MCS believes that any buyer at any stage of the supply chain - whether for personal consumption or commercial use - should be able to easily identify key information that relates to the origin of the seafood (processed or not); and / or should be able to easily identify whether the product is sustainable or has been responsibly sourced through use of a reputable eco-label or legitimate and verifiable claim, such as outlined through the Sustainable Seafood Coalition (SSC) voluntary labelling code2.

In the absence of information, it is easy for consumers and NGOs to assume that the product is not from a sustainable source. If shoppers hear that one species is in trouble in a specific fishery, they may try and steer clear of the species altogether. However, this may very well be unnecessary and actually reduce demand for seafood from very well managed fisheries. If the labelling isn’t clear, making responsible choices becomes a minefield.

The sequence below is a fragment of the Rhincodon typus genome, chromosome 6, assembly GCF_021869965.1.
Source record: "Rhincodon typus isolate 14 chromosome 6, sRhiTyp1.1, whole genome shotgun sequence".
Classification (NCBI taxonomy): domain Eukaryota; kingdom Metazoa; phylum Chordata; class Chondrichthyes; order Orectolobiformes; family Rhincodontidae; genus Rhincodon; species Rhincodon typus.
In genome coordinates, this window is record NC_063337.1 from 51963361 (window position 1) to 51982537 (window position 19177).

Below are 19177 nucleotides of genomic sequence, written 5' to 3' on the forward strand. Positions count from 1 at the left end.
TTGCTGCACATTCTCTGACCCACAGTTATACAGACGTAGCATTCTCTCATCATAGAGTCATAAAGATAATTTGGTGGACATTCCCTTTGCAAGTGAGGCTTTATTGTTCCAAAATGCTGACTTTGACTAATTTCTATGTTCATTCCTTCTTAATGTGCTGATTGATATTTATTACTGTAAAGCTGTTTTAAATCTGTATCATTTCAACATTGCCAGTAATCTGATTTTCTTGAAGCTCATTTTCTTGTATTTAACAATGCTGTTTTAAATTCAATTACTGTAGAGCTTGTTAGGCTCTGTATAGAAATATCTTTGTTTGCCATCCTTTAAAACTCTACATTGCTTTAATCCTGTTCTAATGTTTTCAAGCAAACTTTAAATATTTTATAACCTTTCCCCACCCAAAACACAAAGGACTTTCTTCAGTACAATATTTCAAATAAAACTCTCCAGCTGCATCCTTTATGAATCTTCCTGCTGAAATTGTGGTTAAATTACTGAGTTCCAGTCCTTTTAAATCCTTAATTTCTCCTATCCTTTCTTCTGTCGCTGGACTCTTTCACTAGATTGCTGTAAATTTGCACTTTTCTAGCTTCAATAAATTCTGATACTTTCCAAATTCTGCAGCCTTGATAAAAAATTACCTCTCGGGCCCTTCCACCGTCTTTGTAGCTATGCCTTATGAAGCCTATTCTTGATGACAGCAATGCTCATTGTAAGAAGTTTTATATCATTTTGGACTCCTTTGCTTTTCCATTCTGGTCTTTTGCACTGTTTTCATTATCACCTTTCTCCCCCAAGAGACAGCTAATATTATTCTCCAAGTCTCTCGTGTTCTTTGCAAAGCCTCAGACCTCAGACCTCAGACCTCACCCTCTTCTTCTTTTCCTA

We still see products with vague labelling stating things like ‘Caught in the East and West Atlantic’ (an area of over approximately 41million square miles) or ‘Mixed white fish’ or simply ‘Tuna’. Whilst perhaps factually correct and legal, none of these descriptions are particularly useful to consumers who are trying to make sustainable choices. It is also disappointing to see that some businesses are listing every potential combination of gear type and catch area likely to be encountered for a single species rather than listing the specific information e.g. listing both purse seine and hand line capture methods for mackerel – two very different capture methods that ought to be easy to differentiate. Again, whilst perhaps legal and honest, such labelling is of little use to consumers wanting to choose between such capture methods.

It’s not straight forward, but improvements need to be made